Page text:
Oakland, California, will be launching one of the largest guaranteed income programs in the nation, giving $500 of unconditional cash each month to 600 low-income families of color.
In an announcement on Tuesday, Mayor Libby Schaaf said that Oakland residents will be able to apply to the program later this spring and will be randomly selected to get the monthly cash for 18 months, no strings attached.
To be eligible, residents would have to be BIPOC (Black, Indigenous or other person of color), earn below half of the area median income — or under $59,000 per year for a family of three — and have at least one child under 18.
“In the U.S., our systems by design hold back Black and brown families,” said Jesús Gerena, head of nonprofit Family Independence Initiative, which is leading the pilot, during the virtual press conference.
The program is meant to tackle the racial wealth gap in a community that is disproportionately Black, Latinx and Asian, but where the annual median income is over twice as high for white residents as Black residents.
“The poverty we all witness today is not a personal failure, it is a systems failure,” Schaaf said in a news release. “Guaranteed income is one of the most promising tools for systems change, racial equity, and economic mobility we’ve seen in decades.”
A smaller-scale guaranteed income pilot in Stockton, just an hour’s drive away, has delivered impressive results: a study on the program’s first year, from February 2019 to February 2020, found that its 125 recipients got full-time jobs at over twice the rate of non-recipients, were less anxious and depressed, and reported improvements in emotional health, well-being and fatigue.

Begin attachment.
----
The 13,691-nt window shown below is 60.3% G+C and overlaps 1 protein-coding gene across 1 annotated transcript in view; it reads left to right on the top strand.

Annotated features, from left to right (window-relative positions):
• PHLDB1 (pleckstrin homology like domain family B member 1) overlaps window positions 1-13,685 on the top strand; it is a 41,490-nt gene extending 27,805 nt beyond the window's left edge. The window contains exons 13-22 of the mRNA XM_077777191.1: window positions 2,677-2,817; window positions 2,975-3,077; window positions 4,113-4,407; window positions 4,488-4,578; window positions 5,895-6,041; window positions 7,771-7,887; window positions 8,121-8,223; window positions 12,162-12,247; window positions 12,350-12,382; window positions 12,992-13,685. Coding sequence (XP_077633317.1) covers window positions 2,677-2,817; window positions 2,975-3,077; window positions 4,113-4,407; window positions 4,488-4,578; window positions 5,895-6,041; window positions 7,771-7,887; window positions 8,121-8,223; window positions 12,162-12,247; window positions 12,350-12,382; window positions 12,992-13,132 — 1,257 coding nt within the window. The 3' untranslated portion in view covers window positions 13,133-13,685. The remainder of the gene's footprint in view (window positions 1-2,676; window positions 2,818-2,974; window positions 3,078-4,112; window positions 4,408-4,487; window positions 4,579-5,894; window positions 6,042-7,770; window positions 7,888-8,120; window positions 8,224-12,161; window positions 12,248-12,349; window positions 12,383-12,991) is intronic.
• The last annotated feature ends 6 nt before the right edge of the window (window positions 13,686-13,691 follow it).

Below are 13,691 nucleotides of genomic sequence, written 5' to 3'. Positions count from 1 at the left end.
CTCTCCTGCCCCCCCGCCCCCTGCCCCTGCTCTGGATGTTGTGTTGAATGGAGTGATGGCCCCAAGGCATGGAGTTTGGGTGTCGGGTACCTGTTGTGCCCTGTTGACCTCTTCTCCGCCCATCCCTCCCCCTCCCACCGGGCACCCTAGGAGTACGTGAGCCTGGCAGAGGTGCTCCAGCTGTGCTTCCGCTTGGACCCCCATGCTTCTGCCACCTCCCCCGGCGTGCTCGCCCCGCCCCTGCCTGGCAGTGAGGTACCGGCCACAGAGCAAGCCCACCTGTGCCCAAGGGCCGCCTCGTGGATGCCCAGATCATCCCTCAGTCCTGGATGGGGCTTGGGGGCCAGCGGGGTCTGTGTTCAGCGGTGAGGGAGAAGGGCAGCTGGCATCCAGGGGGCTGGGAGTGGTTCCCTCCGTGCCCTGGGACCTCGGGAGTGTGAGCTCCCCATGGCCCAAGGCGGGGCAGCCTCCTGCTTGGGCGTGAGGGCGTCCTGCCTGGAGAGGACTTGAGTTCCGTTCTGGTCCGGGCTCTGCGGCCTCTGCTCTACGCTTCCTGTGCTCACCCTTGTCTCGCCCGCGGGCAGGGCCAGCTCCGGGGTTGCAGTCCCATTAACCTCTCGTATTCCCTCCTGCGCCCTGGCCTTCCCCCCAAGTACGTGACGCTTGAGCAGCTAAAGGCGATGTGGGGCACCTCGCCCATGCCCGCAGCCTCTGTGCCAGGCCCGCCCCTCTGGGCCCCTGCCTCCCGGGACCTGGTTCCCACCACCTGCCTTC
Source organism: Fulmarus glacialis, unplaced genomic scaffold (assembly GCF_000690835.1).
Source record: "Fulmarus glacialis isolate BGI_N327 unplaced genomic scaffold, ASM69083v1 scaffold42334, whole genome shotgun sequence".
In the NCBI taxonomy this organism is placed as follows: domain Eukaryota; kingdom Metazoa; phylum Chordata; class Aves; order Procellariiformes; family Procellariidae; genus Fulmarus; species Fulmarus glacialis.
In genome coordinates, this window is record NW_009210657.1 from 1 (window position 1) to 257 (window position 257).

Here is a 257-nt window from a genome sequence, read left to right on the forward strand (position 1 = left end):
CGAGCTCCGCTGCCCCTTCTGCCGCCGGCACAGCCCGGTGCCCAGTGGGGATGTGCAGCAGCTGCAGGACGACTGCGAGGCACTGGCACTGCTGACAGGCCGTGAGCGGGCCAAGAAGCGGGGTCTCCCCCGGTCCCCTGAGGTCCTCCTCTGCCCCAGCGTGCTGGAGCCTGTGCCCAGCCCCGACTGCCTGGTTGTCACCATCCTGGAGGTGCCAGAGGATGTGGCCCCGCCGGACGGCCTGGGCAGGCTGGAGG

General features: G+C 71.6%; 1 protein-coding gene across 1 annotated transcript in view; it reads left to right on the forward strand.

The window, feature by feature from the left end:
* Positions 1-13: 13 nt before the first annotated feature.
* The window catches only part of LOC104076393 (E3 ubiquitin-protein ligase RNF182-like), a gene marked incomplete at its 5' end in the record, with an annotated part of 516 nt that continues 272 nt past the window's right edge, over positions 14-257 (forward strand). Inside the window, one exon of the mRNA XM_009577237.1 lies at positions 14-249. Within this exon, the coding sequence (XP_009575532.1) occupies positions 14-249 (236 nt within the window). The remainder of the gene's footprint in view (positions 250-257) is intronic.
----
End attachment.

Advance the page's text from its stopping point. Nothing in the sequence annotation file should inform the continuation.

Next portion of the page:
“I’m hella proud of Oakland today,” former Stockton mayor Michael Tubbs, who leads the Mayors for a Guaranteed Income initiative, said in the virtual announcement Tuesday. “The issue isn’t that people don’t want to work — the issue is that the economy doesn’t work for people.”
Tubbs noted that critics of Stockton’s program had expressed concerns that people would stop working and spend the cash on drugs and alcohol — but the study found that recipients spent the cash on basic needs, such as food, clothing and utilities, with less than 1% going to alcohol or tobacco.
The idea of a basic income, or free money with no conditions, to improve economic and other outcomes for low-income people is not new. It’s been tested at significant scale in countries such as Kenya and India with positive results, including improved nutrition, and in Finland, where preliminary results showed improved health and well-being.
Here in the U.S., some pilot projects have shown promise: A program by Magnolia Mother’s Trust in Mississippi gave $1,000 per month to Black moms, who found it made a difference. And a new program in San Francisco will give $1,000 per month to Black and Pacific Islander pregnant people aiming to improve maternal and infant mortality rates.
The program comes as people of color in the U.S. have been disproportionately hard hit by the coronavirus pandemic, both in terms of hospitalizations and deaths, as well as in job loss.
Amid the pandemic, millions of Americans have received direct cash payments from the federal government in the form of three rounds of stimulus checks.
Schaaf is hopeful that Oakland’s pilot, which will be studied by external evaluators, can set an example for the benefits of guaranteed income programs as public policy. This pilot is funded not by taxpayers, but entirely by philanthropic investor group Blue Meridian Partners.
“We believe we cannot ‘charity’ our way out of poverty or other social problems,” Schaaf said, noting that she and others have been advocating for “at least” a statewide guaranteed income.